Over the last 2 decades, the concept of alteration in cis
-regulatory elements, rather than coding sequences, has gained increasing support as a key driver for the evolution of morphological differences (reviewed in references 10
). The majority of studies so far have focused on the analysis of cis
-regulatory elements of invertebrate genes, alterations of which cause striking morphological changes in closely related species (3
), with only a few examples in vertebrates (3
). Compared to the evolution of altered gene expression patterns, much less is known about the mechanisms responsible for highly conserved patterns of expression. The latter might reflect highly conserved cis
-regulatory mechanisms; some invertebrate data support this idea (3
), but little is known about the mechanisms operating in vertebrates. In this study, we have used comparative genomic sequence analysis to identify the chicken SCL cis
-regulatory elements. Where long-rage DNA alignments failed to identify conserved regions, we used our previous characterization of transcription factor binding sites essential for the activity of murine SCL
regulatory elements to design targeted searches. To analyze the function of the chicken cis
-regulatory elements and avoid possible functional redundancy, each element was analyzed independently. The function of each element was analyzed in vitro
, using luciferase assays, in different hematopoietic cell lines and in vivo
using transgenic mice and frogs. Both approaches showed that despite the conservation of gene expression patterns between mice and chickens, each independent element shows considerable functional differences compared with its mouse orthologue.
Several aspects of our data are of general significance. First, they demonstrate that a highly conserved expression pattern may hide unexpected cis
-regulatory plasticity (Fig. ). The functions of individual SCL
elements are different in mammals and lower vertebrates. In some cases, the altered function reflects binding site turnover between distinct elements—the mammalian promoter has lost ETS sites, but these have been acquired by the mammalian +19 enhancer. In acquiring its ETS sites, the mammalian +19 enhancer has lost an E box present in the equivalent ancestral enhancer and has switched from an erythroid element to a hematopoietic stem cell/endothelial enhancer. The ancestral SCL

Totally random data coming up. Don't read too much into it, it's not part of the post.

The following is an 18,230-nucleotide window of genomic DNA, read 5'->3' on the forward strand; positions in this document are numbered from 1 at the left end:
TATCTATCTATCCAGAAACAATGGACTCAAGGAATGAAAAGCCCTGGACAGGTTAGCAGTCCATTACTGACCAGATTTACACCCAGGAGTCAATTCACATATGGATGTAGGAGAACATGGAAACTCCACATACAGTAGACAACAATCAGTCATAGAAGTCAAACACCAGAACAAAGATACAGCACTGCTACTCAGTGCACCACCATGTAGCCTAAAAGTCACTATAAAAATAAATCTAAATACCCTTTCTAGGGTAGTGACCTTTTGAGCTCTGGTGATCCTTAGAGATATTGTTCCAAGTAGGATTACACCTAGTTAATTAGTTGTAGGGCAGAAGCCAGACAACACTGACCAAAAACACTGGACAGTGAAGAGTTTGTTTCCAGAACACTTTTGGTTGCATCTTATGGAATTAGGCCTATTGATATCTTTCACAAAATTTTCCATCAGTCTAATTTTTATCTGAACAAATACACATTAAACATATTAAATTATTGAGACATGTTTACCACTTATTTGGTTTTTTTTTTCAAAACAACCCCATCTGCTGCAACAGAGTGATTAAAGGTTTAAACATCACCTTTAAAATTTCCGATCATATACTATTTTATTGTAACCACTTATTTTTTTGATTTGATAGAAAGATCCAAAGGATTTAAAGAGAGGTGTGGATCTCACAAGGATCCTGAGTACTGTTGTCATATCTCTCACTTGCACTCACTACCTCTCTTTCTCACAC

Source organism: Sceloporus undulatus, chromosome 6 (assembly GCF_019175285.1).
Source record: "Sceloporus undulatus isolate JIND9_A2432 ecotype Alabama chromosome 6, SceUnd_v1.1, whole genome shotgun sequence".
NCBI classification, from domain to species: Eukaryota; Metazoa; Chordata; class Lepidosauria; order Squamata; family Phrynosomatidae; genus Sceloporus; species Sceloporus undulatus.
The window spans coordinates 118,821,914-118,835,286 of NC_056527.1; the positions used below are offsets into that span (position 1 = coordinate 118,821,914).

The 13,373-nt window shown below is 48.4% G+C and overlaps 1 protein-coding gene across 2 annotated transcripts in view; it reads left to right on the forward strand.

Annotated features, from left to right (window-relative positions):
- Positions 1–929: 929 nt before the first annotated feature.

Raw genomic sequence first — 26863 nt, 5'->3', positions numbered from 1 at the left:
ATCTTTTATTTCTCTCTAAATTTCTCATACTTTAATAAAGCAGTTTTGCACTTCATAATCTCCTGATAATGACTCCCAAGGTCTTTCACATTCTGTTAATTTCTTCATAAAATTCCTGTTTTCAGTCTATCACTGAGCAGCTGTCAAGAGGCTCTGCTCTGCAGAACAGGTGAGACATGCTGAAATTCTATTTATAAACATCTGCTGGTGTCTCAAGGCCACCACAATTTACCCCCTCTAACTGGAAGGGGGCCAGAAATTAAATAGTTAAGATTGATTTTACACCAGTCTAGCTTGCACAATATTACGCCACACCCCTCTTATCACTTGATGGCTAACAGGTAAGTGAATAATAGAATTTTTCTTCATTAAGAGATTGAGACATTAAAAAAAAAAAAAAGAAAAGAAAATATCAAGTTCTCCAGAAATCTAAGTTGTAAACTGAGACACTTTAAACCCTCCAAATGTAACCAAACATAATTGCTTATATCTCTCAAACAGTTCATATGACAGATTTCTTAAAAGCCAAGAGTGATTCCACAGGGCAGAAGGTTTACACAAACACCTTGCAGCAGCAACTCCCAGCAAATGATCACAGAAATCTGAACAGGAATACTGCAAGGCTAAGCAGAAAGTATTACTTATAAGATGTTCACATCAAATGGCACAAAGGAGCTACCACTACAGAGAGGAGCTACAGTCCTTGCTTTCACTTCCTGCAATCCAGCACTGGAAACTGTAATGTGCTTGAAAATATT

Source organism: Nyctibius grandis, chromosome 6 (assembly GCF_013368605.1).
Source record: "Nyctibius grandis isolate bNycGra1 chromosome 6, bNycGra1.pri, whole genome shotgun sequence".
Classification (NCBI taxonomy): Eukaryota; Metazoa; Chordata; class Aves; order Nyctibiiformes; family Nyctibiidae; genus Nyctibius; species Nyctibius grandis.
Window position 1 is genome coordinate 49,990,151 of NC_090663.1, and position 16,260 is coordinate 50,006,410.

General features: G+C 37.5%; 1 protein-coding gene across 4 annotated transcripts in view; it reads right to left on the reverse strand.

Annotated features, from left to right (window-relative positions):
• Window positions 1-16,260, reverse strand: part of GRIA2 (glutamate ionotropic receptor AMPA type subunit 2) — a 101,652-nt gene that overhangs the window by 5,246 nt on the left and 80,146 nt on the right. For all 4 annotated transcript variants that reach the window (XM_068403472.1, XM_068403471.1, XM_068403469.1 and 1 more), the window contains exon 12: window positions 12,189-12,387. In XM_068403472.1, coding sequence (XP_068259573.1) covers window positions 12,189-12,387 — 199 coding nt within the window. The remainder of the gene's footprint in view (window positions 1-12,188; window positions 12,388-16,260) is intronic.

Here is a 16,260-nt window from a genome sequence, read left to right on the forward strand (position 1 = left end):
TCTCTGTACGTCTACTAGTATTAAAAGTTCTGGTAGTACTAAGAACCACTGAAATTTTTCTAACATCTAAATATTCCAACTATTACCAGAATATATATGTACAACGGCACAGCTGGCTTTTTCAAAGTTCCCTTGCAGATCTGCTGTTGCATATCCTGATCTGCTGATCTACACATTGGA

locus contained two enhancers with erythroid GATA/E-box motifs (orthologous to the murine +19 and +40 enhancers), and this redundancy may have permitted the +19 equivalent to lose its E box without deleterious consequences. In the mouse, the +40 is the major element driving activity to the circulating erythroid cells, whereas in the chicken, the element corresponding to the +19 fulfils this role, raising the possibility that the chicken +40 orthologue functions primarily in the midbrain. Despite the multiple differences in the cis
regulation of the mouse and chicken, the net effect is a constancy of regulatory inputs and spatiotemporal transcriptional output. However, this constancy conceals significant cis
-regulatory alterations throughout the locus, with orthologous elements from different species exhibiting structural and functional differences. These observations also demonstrate that fixation of mammal-specific regulatory elements (2
) is not necessarily accompanied by the acquisition of new transcriptional inputs or changes in the overall expression pattern of a gene but may reflect “rewiring” within a locus. It is unclear how new transcription factor binding sites “appear” within an element, although it has recently been hypothesized that in addition to conventional evolutionary processes, specific binding sites may also be transferred between elements through recombination-based mechanisms (9